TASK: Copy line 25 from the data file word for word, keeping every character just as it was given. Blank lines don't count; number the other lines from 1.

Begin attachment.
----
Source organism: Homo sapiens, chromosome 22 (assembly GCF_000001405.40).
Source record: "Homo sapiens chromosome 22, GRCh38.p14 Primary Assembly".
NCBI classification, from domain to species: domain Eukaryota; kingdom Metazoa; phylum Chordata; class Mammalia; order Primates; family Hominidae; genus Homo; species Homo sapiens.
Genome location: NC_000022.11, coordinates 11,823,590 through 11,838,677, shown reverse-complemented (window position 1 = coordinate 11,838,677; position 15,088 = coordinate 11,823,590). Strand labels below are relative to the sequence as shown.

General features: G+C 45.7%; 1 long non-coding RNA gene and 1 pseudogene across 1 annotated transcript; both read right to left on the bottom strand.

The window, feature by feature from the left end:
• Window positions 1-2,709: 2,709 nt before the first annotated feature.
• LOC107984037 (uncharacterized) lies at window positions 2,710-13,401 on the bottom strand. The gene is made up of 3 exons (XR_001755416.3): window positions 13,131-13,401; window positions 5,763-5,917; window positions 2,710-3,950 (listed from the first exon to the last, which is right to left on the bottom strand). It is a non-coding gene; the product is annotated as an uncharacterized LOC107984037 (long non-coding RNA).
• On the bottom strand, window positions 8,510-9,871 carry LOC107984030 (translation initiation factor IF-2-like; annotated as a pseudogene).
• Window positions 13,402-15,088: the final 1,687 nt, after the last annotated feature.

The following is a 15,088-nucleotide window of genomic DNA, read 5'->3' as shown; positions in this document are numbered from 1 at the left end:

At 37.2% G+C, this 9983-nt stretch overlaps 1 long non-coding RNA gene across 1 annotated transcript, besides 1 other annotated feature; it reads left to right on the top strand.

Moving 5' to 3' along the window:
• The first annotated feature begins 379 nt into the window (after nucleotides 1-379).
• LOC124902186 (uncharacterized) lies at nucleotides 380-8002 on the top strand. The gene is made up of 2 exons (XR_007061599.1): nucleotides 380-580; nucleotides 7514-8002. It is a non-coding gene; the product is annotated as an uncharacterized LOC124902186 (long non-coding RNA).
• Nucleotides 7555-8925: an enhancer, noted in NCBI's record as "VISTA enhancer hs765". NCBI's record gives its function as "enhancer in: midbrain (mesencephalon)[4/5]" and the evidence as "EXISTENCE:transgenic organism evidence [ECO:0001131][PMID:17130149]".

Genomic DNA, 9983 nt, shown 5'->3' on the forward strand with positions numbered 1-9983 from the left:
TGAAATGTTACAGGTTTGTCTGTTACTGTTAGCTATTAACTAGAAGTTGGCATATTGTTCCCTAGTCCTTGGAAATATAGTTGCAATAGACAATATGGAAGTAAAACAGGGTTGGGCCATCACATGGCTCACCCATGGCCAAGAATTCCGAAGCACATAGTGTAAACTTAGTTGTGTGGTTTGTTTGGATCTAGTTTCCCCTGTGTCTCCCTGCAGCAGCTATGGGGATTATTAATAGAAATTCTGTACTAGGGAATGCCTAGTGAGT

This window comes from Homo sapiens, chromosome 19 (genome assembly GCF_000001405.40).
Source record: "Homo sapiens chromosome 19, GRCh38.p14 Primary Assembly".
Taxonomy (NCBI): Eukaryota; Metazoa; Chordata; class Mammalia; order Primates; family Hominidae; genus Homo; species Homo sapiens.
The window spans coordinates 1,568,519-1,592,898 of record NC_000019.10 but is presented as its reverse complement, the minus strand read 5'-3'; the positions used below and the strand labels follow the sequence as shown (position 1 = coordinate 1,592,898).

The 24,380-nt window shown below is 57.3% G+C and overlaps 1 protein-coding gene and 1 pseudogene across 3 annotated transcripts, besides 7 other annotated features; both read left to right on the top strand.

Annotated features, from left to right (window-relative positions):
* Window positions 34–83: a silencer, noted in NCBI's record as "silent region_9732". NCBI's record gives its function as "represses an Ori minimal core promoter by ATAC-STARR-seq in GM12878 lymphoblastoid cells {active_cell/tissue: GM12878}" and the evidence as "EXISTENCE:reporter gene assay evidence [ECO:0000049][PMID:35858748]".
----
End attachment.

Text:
* Window positions 34–83: a silencer, noted in NCBI's record as "silent region_9732". NCBI's record gives its function as "represses an Ori minimal core promoter by ATAC-STARR-seq in GM12878 lymphoblastoid cells {active_cell/tissue: GM12878}" and the evidence as "EXISTENCE:reporter gene assay evidence [ECO:0000049][PMID:35858748]".